Wood smoke floats gently over the harbour from a far corner of Cockatoo Island. Under an open-sided shelter, fire is contained in steel drums. Perched above them on a metal lattice are ceramic cups of varying size, their sides licked brown and black by the flames. Most are filled with milky water, slowly evaporating to reveal mounds of sea salt. At a nearby table, visitors take balls of clay from a bucket and pinch them into small cups, rough with finger marks. Dry vessels are salt-fired in an adjacent kiln, using the salt harvested on-site.
This slow, shared process is both extractive – of resources and of labour – and generative. A temporary community of makers is assembled, and they contribute to a larger project. There is a closed loop whereby local salt is harvested and used to glaze vessels, which are in turn used to gather more salt.
This collaborative, functioning studio is part of Drowned River Valley by Yasmin Smith, commissioned for the 21st Biennale of Sydney. Smith and her assistants work here five days a week for the first month of the exhibition, gathering and processing materials to investigate ecosystems of nature and labour.
A series of steel lattices is laid out on the spaced timber floor. Fired vessels are placed intermittently along these grids, echoing the salt farm below. There are neat teacups, tiny thimbles and thick-lipped bowls. Their glazes range in tone from warm, fleshy peaches to stony greys flecked with brown or green, notes of iron in the salt glaze.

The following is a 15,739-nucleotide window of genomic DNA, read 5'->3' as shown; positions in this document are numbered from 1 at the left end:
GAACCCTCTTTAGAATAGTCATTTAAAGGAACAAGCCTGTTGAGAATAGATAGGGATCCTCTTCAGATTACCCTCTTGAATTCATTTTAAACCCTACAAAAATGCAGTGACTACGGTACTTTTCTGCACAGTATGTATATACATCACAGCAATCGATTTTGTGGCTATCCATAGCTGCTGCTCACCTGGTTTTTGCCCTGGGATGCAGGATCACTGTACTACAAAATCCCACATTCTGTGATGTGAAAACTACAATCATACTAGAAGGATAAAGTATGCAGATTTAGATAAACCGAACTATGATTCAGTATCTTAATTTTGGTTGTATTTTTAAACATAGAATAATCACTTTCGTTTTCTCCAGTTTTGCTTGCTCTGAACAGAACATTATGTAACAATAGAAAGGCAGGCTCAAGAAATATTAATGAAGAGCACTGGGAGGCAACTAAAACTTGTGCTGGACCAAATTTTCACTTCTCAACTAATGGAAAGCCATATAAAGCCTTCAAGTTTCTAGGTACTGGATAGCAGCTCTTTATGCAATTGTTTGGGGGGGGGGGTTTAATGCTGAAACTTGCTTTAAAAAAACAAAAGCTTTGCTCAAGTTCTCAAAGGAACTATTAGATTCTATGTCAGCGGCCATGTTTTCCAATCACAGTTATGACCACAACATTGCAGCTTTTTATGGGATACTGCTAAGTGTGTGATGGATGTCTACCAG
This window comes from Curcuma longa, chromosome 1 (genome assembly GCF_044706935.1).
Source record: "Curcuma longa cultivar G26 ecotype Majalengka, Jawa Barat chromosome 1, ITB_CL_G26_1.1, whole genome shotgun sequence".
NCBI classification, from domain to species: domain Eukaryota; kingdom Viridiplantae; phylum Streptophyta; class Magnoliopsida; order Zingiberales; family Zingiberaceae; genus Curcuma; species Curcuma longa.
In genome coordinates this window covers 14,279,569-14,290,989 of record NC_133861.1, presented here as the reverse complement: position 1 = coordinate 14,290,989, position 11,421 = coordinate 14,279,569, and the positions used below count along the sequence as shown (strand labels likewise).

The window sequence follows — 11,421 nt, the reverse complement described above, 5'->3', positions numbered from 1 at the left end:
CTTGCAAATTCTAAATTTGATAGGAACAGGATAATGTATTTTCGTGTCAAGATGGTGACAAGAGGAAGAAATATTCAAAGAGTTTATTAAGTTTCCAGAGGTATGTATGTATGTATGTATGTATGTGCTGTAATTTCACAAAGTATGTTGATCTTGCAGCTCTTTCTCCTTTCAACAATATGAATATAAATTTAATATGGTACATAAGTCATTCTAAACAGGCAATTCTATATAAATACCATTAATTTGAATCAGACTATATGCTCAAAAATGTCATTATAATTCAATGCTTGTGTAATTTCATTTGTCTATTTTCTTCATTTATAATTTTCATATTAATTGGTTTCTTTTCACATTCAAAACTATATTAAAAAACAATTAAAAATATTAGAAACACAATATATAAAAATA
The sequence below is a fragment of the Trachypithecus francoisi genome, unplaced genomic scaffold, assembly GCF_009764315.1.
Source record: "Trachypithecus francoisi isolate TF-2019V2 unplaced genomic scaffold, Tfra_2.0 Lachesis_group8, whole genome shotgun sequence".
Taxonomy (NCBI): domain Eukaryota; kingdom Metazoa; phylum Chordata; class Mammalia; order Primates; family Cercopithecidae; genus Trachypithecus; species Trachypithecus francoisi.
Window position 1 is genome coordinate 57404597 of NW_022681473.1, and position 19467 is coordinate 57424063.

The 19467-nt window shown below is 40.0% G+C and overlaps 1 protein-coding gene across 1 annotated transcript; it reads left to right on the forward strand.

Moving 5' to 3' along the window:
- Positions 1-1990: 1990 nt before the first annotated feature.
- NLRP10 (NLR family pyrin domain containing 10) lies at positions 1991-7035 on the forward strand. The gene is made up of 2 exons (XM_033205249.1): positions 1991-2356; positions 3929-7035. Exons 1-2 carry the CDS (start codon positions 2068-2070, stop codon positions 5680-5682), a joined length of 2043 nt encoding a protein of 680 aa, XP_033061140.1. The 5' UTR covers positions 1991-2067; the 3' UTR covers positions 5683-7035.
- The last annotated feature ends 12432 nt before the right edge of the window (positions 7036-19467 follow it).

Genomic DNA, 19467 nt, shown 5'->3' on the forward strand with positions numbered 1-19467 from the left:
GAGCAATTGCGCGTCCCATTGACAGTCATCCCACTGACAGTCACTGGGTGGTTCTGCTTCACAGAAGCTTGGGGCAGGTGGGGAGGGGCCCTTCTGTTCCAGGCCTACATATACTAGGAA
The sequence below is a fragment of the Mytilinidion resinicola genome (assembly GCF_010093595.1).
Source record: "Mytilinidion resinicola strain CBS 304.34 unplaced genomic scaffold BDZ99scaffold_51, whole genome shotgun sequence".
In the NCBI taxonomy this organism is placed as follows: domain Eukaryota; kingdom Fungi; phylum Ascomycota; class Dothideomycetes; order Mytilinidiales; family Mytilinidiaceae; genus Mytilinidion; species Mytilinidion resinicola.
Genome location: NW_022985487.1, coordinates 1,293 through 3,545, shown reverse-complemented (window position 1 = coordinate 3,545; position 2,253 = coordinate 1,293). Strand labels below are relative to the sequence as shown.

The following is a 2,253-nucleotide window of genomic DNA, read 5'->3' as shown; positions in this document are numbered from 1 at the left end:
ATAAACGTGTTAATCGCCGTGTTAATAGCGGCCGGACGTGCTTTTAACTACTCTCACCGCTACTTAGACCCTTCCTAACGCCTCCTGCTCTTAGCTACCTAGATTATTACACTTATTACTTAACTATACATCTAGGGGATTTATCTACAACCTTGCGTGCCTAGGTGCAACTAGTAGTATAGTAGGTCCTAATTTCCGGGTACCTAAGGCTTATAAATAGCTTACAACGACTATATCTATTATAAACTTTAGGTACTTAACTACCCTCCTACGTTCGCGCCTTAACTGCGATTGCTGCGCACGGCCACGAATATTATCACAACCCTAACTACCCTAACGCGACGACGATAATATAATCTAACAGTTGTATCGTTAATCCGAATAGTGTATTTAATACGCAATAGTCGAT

This is not the first time Smith has worked on a complex, site-specific project, collecting and analysing data in a process that borders on the scientific. Smith, born in 1984 in Sydney, where she is based when not working on location, has developed a ceramic and installation practice that crosses over into science, geology and archaeology. After graduating from Sydney College of the Arts in 2010, she participated in an archaeological excavation in northern Spain. In 2014, Smith developed a site-specific body of work in Hermannsburg, Central Australia, making ceramic slip-casts of local tree branches, before burning those branches to use their ash as a glaze. Drowned River Valley takes a similar approach, but with an increased level of complexity.
Feeding the fire of the salt farm is a combination of locally sourced timbers: turpentine from a long-derelict Cockatoo Island wharf, and mangrove uprooted by a local council to encourage the return of a natural salt marsh. Smith has slip-cast ceramic recreations of the mangrove branches and turpentine planks, using the ash from each timber as a glaze. The colours of these ceramic replicas tell a narrative of chemistry and process, drawing out ecological and industrial histories: the brown of the turpentine ash glaze, for example, is chromium oxide reacting with zinc. The latter is present in high quantities, Smith has deduced from conversations with former wharfies, due to anti-corrosive boat paint.
The ceramic casts are laid out in a cordoned-off section of the old timber drying store: ghosts of the building’s prior function. Neatly arranged and out of reach, they could be scientific samples or the results of an archaeological dig: and in a sense they are. The island and surrounding waterways comprise the dig site, and Smith’s studio is the lab. She collects, extracts, distils and transforms material in order to study its composition and glean geological, biological and historical information. Drowned River Valley encompasses the process, the objects and the stories embedded in them.